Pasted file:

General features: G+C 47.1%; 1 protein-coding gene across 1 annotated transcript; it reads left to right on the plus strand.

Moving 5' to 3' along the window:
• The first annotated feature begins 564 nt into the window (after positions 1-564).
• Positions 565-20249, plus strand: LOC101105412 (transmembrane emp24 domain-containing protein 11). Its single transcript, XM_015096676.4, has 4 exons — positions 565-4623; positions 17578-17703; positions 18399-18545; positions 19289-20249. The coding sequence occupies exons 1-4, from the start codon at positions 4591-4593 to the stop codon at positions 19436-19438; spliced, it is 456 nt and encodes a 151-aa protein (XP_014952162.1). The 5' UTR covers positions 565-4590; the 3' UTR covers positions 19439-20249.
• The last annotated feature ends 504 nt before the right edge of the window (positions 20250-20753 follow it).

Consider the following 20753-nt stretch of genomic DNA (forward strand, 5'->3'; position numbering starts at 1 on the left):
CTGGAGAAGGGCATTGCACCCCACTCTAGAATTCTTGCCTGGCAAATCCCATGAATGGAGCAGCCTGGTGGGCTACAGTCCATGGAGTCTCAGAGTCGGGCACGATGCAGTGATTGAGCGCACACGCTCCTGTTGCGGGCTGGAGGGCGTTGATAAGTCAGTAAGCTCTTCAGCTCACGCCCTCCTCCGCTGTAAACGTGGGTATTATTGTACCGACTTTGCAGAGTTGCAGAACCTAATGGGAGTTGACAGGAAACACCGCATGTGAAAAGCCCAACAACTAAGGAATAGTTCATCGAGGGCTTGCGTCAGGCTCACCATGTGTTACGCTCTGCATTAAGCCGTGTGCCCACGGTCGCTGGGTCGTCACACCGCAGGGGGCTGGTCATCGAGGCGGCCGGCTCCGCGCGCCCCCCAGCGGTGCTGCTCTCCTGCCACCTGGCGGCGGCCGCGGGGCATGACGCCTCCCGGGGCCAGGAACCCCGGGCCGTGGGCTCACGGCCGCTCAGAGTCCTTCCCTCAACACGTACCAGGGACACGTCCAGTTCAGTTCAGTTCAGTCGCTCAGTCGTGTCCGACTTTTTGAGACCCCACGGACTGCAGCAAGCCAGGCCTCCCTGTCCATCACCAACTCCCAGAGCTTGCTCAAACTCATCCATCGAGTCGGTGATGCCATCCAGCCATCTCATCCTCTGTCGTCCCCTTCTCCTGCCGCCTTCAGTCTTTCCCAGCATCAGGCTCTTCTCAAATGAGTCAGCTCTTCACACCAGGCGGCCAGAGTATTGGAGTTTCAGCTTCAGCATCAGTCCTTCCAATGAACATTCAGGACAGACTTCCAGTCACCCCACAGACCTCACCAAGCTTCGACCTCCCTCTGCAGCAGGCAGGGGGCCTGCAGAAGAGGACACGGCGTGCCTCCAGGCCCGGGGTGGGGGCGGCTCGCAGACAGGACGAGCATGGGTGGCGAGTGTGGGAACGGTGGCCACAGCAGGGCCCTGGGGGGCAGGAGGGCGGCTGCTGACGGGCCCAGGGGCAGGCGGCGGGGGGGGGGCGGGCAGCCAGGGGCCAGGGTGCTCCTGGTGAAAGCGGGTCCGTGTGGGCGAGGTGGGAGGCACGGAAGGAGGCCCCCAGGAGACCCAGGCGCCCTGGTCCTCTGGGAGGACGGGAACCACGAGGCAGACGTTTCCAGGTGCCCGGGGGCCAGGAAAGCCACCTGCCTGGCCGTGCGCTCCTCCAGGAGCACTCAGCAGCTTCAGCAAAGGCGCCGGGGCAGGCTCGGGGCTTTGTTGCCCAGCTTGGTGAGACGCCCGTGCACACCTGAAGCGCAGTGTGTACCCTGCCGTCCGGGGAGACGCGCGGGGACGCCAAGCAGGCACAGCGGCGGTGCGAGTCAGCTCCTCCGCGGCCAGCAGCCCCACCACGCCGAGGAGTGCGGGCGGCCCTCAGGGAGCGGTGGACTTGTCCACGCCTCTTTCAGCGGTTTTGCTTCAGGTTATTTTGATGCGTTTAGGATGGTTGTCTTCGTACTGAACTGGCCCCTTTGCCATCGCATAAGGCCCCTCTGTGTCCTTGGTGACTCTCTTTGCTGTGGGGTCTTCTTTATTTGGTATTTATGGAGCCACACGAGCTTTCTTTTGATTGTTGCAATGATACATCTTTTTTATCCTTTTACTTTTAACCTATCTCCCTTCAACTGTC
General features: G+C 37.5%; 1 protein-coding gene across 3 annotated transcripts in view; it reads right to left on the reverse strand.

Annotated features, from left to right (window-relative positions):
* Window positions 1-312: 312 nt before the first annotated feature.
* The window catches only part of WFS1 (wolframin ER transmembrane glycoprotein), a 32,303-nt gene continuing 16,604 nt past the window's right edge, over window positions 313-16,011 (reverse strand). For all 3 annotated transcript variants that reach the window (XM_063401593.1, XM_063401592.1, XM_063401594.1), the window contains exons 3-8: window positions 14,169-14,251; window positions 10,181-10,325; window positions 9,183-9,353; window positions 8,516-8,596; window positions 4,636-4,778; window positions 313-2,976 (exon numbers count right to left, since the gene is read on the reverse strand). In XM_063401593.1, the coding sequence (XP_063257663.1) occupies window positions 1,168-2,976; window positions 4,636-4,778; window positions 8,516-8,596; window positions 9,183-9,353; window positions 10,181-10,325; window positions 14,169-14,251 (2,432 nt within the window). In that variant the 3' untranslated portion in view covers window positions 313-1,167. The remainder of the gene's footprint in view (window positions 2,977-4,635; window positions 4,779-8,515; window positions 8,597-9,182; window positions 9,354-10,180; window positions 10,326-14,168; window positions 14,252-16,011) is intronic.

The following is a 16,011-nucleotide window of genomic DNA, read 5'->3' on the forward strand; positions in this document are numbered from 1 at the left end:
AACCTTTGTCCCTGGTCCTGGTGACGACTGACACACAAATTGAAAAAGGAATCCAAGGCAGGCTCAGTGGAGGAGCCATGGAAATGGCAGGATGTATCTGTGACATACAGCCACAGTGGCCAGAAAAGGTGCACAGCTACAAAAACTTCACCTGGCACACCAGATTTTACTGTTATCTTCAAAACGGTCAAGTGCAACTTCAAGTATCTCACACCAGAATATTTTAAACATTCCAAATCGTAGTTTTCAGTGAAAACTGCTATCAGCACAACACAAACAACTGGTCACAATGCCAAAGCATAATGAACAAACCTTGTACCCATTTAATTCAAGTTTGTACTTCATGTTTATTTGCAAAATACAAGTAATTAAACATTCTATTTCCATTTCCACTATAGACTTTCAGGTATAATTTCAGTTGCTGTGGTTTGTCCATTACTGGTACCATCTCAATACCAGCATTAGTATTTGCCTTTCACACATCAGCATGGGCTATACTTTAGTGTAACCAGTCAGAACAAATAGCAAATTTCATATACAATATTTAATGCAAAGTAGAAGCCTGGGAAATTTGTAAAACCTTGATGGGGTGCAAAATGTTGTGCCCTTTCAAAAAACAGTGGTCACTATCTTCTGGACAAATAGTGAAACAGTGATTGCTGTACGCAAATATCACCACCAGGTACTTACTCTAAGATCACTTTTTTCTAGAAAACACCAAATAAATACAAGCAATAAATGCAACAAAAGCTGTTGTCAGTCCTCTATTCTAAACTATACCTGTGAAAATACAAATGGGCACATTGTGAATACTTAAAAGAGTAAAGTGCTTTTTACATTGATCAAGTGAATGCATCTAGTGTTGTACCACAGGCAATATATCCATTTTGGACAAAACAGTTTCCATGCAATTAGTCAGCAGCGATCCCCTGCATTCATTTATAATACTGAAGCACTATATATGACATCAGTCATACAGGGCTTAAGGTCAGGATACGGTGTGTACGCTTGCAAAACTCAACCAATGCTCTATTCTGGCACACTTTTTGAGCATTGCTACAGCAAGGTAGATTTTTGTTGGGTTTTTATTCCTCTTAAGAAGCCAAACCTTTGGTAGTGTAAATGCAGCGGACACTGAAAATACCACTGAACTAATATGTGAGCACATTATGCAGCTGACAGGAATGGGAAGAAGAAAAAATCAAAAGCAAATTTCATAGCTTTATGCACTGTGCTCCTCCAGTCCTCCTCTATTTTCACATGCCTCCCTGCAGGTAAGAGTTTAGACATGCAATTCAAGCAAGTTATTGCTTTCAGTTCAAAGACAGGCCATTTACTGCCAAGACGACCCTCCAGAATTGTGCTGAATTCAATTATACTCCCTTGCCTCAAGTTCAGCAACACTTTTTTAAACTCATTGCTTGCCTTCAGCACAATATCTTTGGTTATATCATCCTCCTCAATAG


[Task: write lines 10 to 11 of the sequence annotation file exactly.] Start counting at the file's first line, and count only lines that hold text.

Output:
* Window positions 1-312: 312 nt before the first annotated feature.
* The window catches only part of WFS1 (wolframin ER transmembrane glycoprotein), a 32,303-nt gene continuing 16,604 nt past the window's right edge, over window positions 313-16,011 (reverse strand). For all 3 annotated transcript variants that reach the window (XM_063401593.1, XM_063401592.1, XM_063401594.1), the window contains exons 3-8: window positions 14,169-14,251; window positions 10,181-10,325; window positions 9,183-9,353; window positions 8,516-8,596; window positions 4,636-4,778; window positions 313-2,976 (exon numbers count right to left, since the gene is read on the reverse strand). In XM_063401593.1, the coding sequence (XP_063257663.1) occupies window positions 1,168-2,976; window positions 4,636-4,778; window positions 8,516-8,596; window positions 9,183-9,353; window positions 10,181-10,325; window positions 14,169-14,251 (2,432 nt within the window). In that variant the 3' untranslated portion in view covers window positions 313-1,167. The remainder of the gene's footprint in view (window positions 2,977-4,635; window positions 4,779-8,515; window positions 8,597-9,182; window positions 9,354-10,180; window positions 10,326-14,168; window positions 14,252-16,011) is intronic.